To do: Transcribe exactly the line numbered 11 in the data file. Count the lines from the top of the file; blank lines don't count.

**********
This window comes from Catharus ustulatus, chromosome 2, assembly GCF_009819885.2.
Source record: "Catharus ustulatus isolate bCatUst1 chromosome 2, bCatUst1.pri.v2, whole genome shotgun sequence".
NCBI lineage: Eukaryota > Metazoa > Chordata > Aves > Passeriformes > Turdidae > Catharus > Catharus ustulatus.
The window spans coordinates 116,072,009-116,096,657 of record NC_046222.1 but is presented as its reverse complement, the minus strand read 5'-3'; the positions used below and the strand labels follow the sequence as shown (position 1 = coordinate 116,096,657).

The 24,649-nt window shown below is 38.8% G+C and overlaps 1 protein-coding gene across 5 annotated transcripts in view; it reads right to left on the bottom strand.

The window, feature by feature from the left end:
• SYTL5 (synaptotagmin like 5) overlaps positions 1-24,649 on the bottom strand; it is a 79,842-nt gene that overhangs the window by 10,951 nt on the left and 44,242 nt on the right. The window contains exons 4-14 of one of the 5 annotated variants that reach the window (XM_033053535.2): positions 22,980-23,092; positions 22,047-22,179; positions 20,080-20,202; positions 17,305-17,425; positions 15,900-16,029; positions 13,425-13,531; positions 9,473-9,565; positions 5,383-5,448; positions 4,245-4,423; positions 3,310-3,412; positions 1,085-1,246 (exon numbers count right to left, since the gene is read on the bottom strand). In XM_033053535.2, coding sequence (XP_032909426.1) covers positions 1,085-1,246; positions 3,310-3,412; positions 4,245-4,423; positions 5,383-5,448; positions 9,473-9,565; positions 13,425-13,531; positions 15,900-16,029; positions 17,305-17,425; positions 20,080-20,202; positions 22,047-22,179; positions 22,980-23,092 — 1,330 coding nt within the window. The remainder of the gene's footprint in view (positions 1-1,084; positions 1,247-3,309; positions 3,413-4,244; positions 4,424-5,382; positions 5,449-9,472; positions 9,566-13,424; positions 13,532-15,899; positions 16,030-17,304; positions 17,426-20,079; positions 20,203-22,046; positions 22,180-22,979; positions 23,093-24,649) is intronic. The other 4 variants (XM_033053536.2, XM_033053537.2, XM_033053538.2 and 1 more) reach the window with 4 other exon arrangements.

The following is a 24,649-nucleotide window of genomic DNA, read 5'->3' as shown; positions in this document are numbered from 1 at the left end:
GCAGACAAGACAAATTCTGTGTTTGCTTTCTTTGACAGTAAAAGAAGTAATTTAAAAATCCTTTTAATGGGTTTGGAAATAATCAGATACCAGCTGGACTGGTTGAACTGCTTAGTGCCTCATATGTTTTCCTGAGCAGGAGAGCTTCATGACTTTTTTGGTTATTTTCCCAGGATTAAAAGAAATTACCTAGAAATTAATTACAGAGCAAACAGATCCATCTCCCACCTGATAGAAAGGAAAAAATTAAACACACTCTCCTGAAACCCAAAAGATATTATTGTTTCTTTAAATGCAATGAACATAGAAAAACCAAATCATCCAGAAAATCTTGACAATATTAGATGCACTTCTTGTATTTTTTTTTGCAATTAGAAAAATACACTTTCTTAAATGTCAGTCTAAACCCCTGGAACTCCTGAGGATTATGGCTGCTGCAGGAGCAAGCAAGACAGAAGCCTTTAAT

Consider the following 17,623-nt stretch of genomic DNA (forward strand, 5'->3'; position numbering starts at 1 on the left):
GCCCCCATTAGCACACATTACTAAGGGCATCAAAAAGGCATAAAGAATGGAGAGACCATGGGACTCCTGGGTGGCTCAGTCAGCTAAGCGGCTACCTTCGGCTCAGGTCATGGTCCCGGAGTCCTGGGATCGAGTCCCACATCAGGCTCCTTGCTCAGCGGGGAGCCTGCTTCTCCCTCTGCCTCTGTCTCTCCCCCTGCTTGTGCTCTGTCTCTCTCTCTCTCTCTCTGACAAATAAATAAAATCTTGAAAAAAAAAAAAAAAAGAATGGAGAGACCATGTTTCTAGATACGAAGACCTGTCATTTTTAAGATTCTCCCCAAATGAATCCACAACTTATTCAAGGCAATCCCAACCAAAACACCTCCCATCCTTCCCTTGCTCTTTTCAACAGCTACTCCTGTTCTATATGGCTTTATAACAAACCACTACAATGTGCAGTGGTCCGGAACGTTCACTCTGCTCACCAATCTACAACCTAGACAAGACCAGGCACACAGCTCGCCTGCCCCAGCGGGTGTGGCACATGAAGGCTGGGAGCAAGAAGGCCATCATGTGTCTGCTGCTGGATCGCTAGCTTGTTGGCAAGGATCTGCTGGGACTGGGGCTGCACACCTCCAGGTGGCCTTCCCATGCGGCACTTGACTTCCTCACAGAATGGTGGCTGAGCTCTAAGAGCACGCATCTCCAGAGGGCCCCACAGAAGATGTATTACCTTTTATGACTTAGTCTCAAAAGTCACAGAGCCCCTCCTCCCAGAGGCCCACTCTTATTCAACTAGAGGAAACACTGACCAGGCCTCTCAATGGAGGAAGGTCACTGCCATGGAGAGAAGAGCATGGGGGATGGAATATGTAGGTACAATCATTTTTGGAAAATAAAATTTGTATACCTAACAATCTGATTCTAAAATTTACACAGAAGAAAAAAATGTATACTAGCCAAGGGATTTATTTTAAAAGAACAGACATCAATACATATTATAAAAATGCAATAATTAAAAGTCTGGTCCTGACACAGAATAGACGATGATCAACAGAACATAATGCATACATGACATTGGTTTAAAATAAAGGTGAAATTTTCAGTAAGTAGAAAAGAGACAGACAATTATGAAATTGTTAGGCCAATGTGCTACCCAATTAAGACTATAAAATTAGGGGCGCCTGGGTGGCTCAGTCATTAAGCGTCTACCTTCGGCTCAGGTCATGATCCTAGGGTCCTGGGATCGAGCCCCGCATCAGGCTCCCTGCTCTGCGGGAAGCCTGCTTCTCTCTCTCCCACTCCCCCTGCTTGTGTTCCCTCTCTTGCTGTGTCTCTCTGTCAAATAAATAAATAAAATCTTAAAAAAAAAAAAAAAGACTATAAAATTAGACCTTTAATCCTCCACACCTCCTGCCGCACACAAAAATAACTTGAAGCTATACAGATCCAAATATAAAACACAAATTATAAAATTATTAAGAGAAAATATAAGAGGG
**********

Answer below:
GCCCCCATTAGCACACATTACTAAGGGCATCAAAAAGGCATAAAGAATGGAGAGACCATGGGACTCCTGGGTGGCTCAGTCAGCTAAGCGGCTACCTTCGGCTCAGGTCATGGTCCCGGAGTCCTGGGATCGAGTCCCACATCAGGCTCCTTGCTCAGCGGGGAGCCTGCTTCTCCCTCTGCCTCTGTCTCTCCCCCTGCTTGTGCTCTGTCTCTCTCTCTCTCTCTCTGACAAATAAATAAAATCTTGAAAAAAAAAAAAAAAAGAATGGAGAGACCATGTTTCTAGATACGAAGACCTGTCATTTTTAAGATTCTCCCCAAATGAATCCACAACTTATTCAAGGCAATCCCAACCAAAACACCTCCCATCCTTCCCTTGCTCTTTTCAACAGCTACTCCTGTTCTATATGGCTTTATAACAAACCACTACAATGTGCAGTGGTCCGGAACGTTCACTCTGCTCACCAATCTACAACCTAGACAAGACCAGGCACACAGCTCGCCTGCCCCAGCGGGTGTGGCACATGAAGGCTGGGAGCAAGAAGGCCATCATGTGTCTGCTGCTGGATCGCTAGCTTGTTGGCAAGGATCTGCTGGGACTGGGGCTGCACACCTCCAGGTGGCCTTCCCATGCGGCACTTGACTTCCTCACAGAATGGTGGCTGAGCTCTAAGAGCACGCATCTCCAGAGGGCCCCACAGAAGATGTATTACCTTTTATGACTTAGTCTCAAAAGTCACAGAGCCCCTCCTCCCAGAGGCCCACTCTTATTCAACTAGAGGAAACACTGACCAGGCCTCTCAATGGAGGAAGGTCACTGCCATGGAGAGAAGAGCATGGGGGATGGAATATGTAGGTACAATCATTTTTGGAAAATAAAATTTGTATACCTAACAATCTGATTCTAAAATTTACACAGAAGAAAAAAATGTATACTAGCCAAGGGATTTATTTTAAAAGAACAGACATCAATACATATTATAAAAATGCAATAATTAAAAGTCTGGTCCTGACACAGAATAGACGATGATCAACAGAACATAATGCATACATGACATTGGTTTAAAATAAAGGTGAAATTTTCAGTAAGTAGAAAAGAGACAGACAATTATGAAATTGTTAGGCCAATGTGCTACCCAATTAAGACTATAAAATTAGGGGCGCCTGGGTGGCTCAGTCATTAAGCGTCTACCTTCGGCTCAGGTCATGATCCTAGGGTCCTGGGATCGAGCCCCGCATCAGGCTCCCTGCTCTGCGGGAAGCCTGCTTCTCTCTCTCCCACTCCCCCTGCTTGTGTTCCCTCTCTTGCTGTGTCTCTCTGTCAAATAAATAAATAAAATCTTAAAAAAAAAAAAAAAGACTATAAAATTAGACCTTTAATCCTCCACACCTCCTGCCGCACACAAAAATAACTTGAAGCTATACAGATCCAAATATAAAACACAAATTATAAAATTATTAAGAGAAAATATAAGAGGG